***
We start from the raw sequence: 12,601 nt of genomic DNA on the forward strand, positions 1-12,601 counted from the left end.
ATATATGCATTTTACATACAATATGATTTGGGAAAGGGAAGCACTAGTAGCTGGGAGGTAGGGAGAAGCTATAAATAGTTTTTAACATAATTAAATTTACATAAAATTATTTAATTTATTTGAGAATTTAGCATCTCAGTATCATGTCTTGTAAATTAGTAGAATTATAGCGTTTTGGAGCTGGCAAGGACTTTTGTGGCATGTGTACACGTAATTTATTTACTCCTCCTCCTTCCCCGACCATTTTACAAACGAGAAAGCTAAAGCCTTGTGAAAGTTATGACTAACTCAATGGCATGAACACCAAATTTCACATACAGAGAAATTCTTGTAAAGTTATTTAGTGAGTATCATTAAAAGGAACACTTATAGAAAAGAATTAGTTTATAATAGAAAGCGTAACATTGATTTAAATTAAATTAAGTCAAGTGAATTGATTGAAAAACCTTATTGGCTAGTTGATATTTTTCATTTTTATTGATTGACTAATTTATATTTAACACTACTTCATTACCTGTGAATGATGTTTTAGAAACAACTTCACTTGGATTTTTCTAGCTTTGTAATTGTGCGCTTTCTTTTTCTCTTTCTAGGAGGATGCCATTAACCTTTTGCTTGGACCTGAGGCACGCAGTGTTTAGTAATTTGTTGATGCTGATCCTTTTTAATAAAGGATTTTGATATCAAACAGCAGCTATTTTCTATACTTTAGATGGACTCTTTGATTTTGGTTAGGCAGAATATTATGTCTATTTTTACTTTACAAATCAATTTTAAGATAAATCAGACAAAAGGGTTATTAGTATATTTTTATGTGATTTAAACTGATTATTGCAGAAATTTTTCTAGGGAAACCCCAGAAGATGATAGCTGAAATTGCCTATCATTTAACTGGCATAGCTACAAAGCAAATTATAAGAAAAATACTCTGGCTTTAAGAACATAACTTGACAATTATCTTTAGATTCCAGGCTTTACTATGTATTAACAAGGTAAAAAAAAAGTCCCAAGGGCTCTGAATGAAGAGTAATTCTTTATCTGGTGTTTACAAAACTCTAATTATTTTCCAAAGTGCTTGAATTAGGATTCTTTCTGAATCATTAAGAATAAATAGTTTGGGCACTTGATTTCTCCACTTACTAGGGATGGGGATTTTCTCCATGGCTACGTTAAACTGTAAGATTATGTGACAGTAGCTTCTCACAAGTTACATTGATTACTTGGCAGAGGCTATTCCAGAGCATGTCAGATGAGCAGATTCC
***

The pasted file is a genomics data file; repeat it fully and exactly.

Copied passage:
We start from the raw sequence: 12,601 nt of genomic DNA on the forward strand, positions 1-12,601 counted from the left end.
ATATATGCATTTTACATACAATATGATTTGGGAAAGGGAAGCACTAGTAGCTGGGAGGTAGGGAGAAGCTATAAATAGTTTTTAACATAATTAAATTTACATAAAATTATTTAATTTATTTGAGAATTTAGCATCTCAGTATCATGTCTTGTAAATTAGTAGAATTATAGCGTTTTGGAGCTGGCAAGGACTTTTGTGGCATGTGTACACGTAATTTATTTACTCCTCCTCCTTCCCCGACCATTTTACAAACGAGAAAGCTAAAGCCTTGTGAAAGTTATGACTAACTCAATGGCATGAACACCAAATTTCACATACAGAGAAATTCTTGTAAAGTTATTTAGTGAGTATCATTAAAAGGAACACTTATAGAAAAGAATTAGTTTATAATAGAAAGCGTAACATTGATTTAAATTAAATTAAGTCAAGTGAATTGATTGAAAAACCTTATTGGCTAGTTGATATTTTTCATTTTTATTGATTGACTAATTTATATTTAACACTACTTCATTACCTGTGAATGATGTTTTAGAAACAACTTCACTTGGATTTTTCTAGCTTTGTAATTGTGCGCTTTCTTTTTCTCTTTCTAGGAGGATGCCATTAACCTTTTGCTTGGACCTGAGGCACGCAGTGTTTAGTAATTTGTTGATGCTGATCCTTTTTAATAAAGGATTTTGATATCAAACAGCAGCTATTTTCTATACTTTAGATGGACTCTTTGATTTTGGTTAGGCAGAATATTATGTCTATTTTTACTTTACAAATCAATTTTAAGATAAATCAGACAAAAGGGTTATTAGTATATTTTTATGTGATTTAAACTGATTATTGCAGAAATTTTTCTAGGGAAACCCCAGAAGATGATAGCTGAAATTGCCTATCATTTAACTGGCATAGCTACAAAGCAAATTATAAGAAAAATACTCTGGCTTTAAGAACATAACTTGACAATTATCTTTAGATTCCAGGCTTTACTATGTATTAACAAGGTAAAAAAAAAGTCCCAAGGGCTCTGAATGAAGAGTAATTCTTTATCTGGTGTTTACAAAACTCTAATTATTTTCCAAAGTGCTTGAATTAGGATTCTTTCTGAATCATTAAGAATAAATAGTTTGGGCACTTGATTTCTCCACTTACTAGGGATGGGGATTTTCTCCATGGCTACGTTAAACTGTAAGATTATGTGACAGTAGCTTCTCACAAGTTACATTGATTACTTGGCAGAGGCTATTCCAGAGCATGTCAGATGAGCAGATTCC